What you have to realize is that Barry was, and still is, one of my all time favorite pros. I don’t usually use the term “man crush”, but I have one. I’d learned to play watching Barry on video. I had modeled my throw after his silky smooth, powerful, and accurate form. I now had to throw one of the toughest shots of the day right past my disc golf idol.
My turn came to take the tee. I had been b.o.b. all day so everyone else had already thrown. No one had hit the fairway. I stepped up on the tee box with my trusty Buzzz. Suddenly the tunnel shrank to about 6 inches wide. The fairway grew an extra 100 feet right before my eyes. Sweat started to bead up on my big, bald head. My heart raced. My palms got sweaty. My vision actually blurred a bit. I was a wreck. Well, I thought, can’t wait around all day. Might as well get this over with. I reached back and let fly.
Unbelievably, it was my best drive of the whole tournament. That disc couldn’t have flown more in the center of the the tunnel. It went right over Barry’s head flat and straight. There were ooh’s and ahh’s from my group. One guy actually said, “Wow, you actually do know how to play!” (yeah, I was playing that bad). When the bend in the tunnel came, my disc turned like it was a remote control airplane. It perfectly followed the tunnel and nestled up to what turned out to be about 12-15 feet from the basket. Parked!!! Elation!!! I had just thrown one of the best shots of my life right over the head of one of my disc golf heroes. Barry even said, “Nice shot!” as I walked by. I get choked up thinking about it to this day. I was walking on air!!!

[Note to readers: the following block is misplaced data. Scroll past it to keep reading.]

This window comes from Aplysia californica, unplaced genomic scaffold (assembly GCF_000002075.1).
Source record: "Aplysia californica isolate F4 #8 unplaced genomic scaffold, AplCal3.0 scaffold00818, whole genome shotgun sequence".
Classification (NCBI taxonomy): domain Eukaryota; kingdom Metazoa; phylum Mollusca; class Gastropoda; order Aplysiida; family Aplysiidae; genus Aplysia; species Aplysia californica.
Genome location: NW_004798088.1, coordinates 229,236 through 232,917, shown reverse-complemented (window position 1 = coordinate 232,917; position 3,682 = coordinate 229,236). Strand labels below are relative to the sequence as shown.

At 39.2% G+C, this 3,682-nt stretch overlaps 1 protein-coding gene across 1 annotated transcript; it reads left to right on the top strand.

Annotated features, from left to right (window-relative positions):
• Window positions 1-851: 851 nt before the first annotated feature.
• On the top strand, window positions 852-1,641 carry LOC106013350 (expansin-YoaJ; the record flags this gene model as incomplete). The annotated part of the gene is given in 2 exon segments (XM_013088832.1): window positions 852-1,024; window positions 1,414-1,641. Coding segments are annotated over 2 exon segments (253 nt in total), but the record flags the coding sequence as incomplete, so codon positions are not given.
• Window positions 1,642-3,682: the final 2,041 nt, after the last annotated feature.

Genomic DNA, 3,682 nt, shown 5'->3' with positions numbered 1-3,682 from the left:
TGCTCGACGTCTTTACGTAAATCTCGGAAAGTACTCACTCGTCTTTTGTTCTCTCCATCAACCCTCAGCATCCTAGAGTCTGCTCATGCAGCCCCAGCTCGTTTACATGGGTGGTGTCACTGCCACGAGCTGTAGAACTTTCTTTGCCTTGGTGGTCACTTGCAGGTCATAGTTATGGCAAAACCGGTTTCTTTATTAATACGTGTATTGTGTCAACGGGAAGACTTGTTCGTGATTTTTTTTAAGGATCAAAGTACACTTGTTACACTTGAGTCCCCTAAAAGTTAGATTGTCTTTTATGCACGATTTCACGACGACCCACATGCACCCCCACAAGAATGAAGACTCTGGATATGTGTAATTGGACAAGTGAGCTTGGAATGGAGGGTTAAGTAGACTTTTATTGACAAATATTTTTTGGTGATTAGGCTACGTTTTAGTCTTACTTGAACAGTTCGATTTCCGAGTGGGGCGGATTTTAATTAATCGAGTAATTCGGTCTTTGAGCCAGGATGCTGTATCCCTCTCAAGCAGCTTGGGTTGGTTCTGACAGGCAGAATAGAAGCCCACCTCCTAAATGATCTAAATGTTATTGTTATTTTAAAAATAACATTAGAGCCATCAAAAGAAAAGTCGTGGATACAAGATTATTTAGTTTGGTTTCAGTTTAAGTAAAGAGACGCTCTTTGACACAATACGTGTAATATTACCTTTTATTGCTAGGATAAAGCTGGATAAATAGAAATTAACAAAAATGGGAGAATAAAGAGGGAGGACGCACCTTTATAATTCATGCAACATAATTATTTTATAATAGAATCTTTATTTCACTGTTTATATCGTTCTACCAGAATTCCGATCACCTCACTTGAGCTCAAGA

I was about to get my first deuce in a couple of rounds. I was going to be the only one on my card with a deuce on that hole. I was going to do it in front of Barry Schultz! I was so happy. And then…
Like I said, it was the best of times and the worst of times. I played terribly the rest of the tournament and actually had nightmares about that putt that night.
Each player that year was to get a DVD of the tournament. Even though I played poorly, I really wanted to see a recap of the event. I waited months for that damn dvd. I watched the whole thing looking for something I could share with friends and family. THE ONLY PLACE I AM IN THE ENTIRE VIDEO IS THE CLIP YOU JUST WATCHED. Yep, I made the let’s laugh at the less fortunate segment. Chapter 9, “Almost Great”. I just can’t believe I did that.
In hindsight, I’m thankful that it happened. It’s what led to years of trying to figure out the mental game. It’s a big part of why I started this blog. If I can help just one person avoid having this happen to them, I’ll be happy.
Well, that sums up the best and worst hole of disc golf I’ve ever played. It’s also the best and worst tournament I’ve ever played. Talk about an emotional roller coaster. My thoughts are with all the ams in Minnesota right now. I hope they make a different part of the highlight footage than I did. Keep ’em in the fairways everyone. And for the love of everything good in this world, make those short putts! Enjoy yourself. Stop to look around. It’s an experience you’ll never forget.